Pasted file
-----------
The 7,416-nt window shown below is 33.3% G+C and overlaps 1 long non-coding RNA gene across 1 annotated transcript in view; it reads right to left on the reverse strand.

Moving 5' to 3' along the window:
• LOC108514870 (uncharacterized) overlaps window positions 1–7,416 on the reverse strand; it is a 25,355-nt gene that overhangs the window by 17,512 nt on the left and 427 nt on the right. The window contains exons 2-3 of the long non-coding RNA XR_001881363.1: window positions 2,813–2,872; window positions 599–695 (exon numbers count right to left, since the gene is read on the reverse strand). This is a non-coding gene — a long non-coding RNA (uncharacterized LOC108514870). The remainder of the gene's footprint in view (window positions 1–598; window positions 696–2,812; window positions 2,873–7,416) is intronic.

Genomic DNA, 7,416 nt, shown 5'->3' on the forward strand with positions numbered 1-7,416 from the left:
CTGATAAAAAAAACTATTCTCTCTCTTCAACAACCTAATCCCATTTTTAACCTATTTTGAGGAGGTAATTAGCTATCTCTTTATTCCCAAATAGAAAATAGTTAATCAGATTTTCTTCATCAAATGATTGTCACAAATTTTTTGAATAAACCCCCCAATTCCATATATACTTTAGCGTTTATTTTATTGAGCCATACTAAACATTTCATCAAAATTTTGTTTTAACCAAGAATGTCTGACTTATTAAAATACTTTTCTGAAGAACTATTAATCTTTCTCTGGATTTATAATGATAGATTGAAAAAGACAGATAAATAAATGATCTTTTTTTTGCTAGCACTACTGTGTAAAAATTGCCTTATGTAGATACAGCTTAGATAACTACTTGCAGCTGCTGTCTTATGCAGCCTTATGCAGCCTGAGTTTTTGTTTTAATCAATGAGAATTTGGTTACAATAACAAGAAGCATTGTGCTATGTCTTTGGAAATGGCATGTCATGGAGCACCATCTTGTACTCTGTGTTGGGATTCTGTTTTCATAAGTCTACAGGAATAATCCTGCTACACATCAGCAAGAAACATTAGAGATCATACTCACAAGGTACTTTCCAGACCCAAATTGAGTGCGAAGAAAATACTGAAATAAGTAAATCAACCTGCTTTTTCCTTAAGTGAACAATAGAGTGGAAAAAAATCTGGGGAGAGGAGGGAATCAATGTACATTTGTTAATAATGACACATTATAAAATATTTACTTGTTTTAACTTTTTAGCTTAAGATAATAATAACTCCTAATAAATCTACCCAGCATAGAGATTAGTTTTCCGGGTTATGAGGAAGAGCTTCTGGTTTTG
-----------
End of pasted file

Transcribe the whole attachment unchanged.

The 7,416-nt window shown below is 33.3% G+C and overlaps 1 long non-coding RNA gene across 1 annotated transcript in view; it reads right to left on the reverse strand.

Moving 5' to 3' along the window:
• LOC108514870 (uncharacterized) overlaps window positions 1–7,416 on the reverse strand; it is a 25,355-nt gene that overhangs the window by 17,512 nt on the left and 427 nt on the right. The window contains exons 2-3 of the long non-coding RNA XR_001881363.1: window positions 2,813–2,872; window positions 599–695 (exon numbers count right to left, since the gene is read on the reverse strand). This is a non-coding gene — a long non-coding RNA (uncharacterized LOC108514870). The remainder of the gene's footprint in view (window positions 1–598; window positions 696–2,812; window positions 2,873–7,416) is intronic.

Genomic DNA, 7,416 nt, shown 5'->3' on the forward strand with positions numbered 1-7,416 from the left:
CTGATAAAAAAAACTATTCTCTCTCTTCAACAACCTAATCCCATTTTTAACCTATTTTGAGGAGGTAATTAGCTATCTCTTTATTCCCAAATAGAAAATAGTTAATCAGATTTTCTTCATCAAATGATTGTCACAAATTTTTTGAATAAACCCCCCAATTCCATATATACTTTAGCGTTTATTTTATTGAGCCATACTAAACATTTCATCAAAATTTTGTTTTAACCAAGAATGTCTGACTTATTAAAATACTTTTCTGAAGAACTATTAATCTTTCTCTGGATTTATAATGATAGATTGAAAAAGACAGATAAATAAATGATCTTTTTTTTGCTAGCACTACTGTGTAAAAATTGCCTTATGTAGATACAGCTTAGATAACTACTTGCAGCTGCTGTCTTATGCAGCCTTATGCAGCCTGAGTTTTTGTTTTAATCAATGAGAATTTGGTTACAATAACAAGAAGCATTGTGCTATGTCTTTGGAAATGGCATGTCATGGAGCACCATCTTGTACTCTGTGTTGGGATTCTGTTTTCATAAGTCTACAGGAATAATCCTGCTACACATCAGCAAGAAACATTAGAGATCATACTCACAAGGTACTTTCCAGACCCAAATTGAGTGCGAAGAAAATACTGAAATAAGTAAATCAACCTGCTTTTTCCTTAAGTGAACAATAGAGTGGAAAAAAATCTGGGGAGAGGAGGGAATCAATGTACATTTGTTAATAATGACACATTATAAAATATTTACTTGTTTTAACTTTTTAGCTTAAGATAATAATAACTCCTAATAAATCTACCCAGCATAGAGATTAGTTTTCCGGGTTATGAGGAAGAGCTTCTGGTTTTG